Co-working spaces are increasingly becoming popular as the new workplace among up-and-coming entrepreneurs. We list the dos and don’ts to get the best results when you opt to work from one.
A wave of new entrepreneurship is sweeping across the country, as increasingly more youngsters forsake the traditional find-a-job-in-a-reputed-company career path in favour of starting their own businesses. An interesting by-product of this development is the huge rise in the number of co-working spaces on offer across the major cities in the country. As the name implies, a co-working place is an office where self-employed people, not connected with each other, work in the same space using common facilities like Wi-Fi, support staff, conference rooms, pantry, etc. A typical co-working space is one where you hire a table or two to work for a short, medium or long term. The obvious reason for opting for a co-working space is that in the early stages, an entrepreneur has very few employees and consequently does not want to be burdened with the cost and headache of running a full-fledged office, even if it is a small one.
Unlike in a regular office, in a co-working space, one is working with a constantly changing cast of self-employed co-workers who have no connection to the work you do. Not surprisingly, a different set of rules applies when it comes to everyone’s working style and workplace etiquettes. So, if you are a budding entrepreneur looking to start out on your own from a co-working space, LIS lists ten things you should keep in mind if you want to get the best out of your new work environment.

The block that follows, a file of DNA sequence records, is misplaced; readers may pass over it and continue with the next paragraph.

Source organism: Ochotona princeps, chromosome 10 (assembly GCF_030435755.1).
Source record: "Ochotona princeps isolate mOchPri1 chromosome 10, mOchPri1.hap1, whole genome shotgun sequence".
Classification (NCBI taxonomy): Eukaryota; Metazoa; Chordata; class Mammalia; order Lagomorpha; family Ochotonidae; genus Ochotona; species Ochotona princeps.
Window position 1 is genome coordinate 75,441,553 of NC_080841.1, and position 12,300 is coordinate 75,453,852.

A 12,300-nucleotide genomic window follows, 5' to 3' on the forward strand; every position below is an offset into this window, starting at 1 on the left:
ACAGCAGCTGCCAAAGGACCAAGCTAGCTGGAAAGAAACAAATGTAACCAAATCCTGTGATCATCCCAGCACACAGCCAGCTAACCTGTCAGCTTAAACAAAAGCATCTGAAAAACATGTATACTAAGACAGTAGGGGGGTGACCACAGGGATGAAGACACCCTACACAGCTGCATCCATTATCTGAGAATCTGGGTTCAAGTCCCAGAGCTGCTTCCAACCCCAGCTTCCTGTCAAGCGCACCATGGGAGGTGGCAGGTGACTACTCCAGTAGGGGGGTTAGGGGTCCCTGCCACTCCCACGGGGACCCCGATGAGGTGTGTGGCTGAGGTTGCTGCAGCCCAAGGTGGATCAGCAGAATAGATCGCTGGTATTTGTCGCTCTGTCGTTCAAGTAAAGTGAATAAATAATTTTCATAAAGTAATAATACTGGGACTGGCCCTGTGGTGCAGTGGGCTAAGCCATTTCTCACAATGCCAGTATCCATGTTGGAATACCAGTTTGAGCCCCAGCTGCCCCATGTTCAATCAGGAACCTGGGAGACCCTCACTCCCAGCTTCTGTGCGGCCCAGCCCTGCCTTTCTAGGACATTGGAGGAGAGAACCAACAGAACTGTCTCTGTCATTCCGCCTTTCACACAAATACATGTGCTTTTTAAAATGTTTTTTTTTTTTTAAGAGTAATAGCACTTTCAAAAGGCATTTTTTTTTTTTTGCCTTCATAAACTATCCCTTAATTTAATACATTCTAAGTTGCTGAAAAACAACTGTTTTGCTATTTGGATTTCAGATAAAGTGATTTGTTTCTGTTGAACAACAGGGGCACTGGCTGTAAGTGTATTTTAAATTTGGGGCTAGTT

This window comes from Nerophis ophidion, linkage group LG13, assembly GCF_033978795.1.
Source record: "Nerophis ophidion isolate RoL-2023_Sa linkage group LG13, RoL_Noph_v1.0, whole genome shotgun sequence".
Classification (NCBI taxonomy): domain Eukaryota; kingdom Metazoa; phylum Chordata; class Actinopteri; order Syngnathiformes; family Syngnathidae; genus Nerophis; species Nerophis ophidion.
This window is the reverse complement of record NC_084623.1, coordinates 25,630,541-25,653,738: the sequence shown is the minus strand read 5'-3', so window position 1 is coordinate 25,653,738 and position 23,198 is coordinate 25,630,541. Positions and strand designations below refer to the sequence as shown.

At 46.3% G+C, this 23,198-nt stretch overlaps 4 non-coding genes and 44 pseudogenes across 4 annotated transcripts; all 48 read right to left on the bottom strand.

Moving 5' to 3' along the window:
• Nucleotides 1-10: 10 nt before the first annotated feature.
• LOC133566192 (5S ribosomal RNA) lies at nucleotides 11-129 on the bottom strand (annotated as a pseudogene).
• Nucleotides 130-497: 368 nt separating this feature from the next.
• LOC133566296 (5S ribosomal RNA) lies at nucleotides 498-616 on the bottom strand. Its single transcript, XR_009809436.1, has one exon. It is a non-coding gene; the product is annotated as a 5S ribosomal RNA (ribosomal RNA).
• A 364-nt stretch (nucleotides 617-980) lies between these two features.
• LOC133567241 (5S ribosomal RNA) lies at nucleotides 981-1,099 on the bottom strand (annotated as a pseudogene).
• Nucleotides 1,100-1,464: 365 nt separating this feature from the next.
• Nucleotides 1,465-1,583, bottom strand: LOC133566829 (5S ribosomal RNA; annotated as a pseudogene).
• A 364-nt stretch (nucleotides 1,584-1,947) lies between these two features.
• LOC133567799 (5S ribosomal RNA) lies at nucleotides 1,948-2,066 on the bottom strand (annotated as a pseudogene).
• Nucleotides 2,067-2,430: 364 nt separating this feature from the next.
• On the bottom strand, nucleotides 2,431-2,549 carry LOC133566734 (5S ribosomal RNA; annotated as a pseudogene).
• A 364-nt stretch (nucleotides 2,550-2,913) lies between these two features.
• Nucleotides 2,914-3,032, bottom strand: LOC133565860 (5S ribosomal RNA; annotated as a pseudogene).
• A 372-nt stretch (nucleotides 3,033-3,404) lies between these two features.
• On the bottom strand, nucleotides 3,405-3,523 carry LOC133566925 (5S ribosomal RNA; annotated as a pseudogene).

1) Treat the co-working place as a community: Though everyone working in a co-working space might not belong to the same organisation, like in a company office, the place is still more than just space where you are renting just a table. It is a place where you will be coming to work every day alongside dozens of others who are single-person entrepreneurs like you. So creating a community spirit that embraces all co-workers is an essential ingredient in creating a positive workplace environment, where everyone feels at home when they walk in every morning. Do your bit to foster this community spirit.
2) Try and show up for work every day: It is easy to be lazy when you are working for yourself. Showing up every day at work is not only good for your mental makeup and self-discipline, but it also provides a great deal of creative satisfaction. And from the co-working point of view, it sends the message to your co-workers that you are serious about what you do.
3) Don’t be aloof and non-communicative: Unlike when working in a regular office, you are perfectly entitled to be left alone and doing your own thing in a co-working environment. But cutting yourself off from your co-workers is not a very good idea. Friendly interactions with others not only promotes a sense of camaraderie and friendliness in office but also helps you relax and de-stress.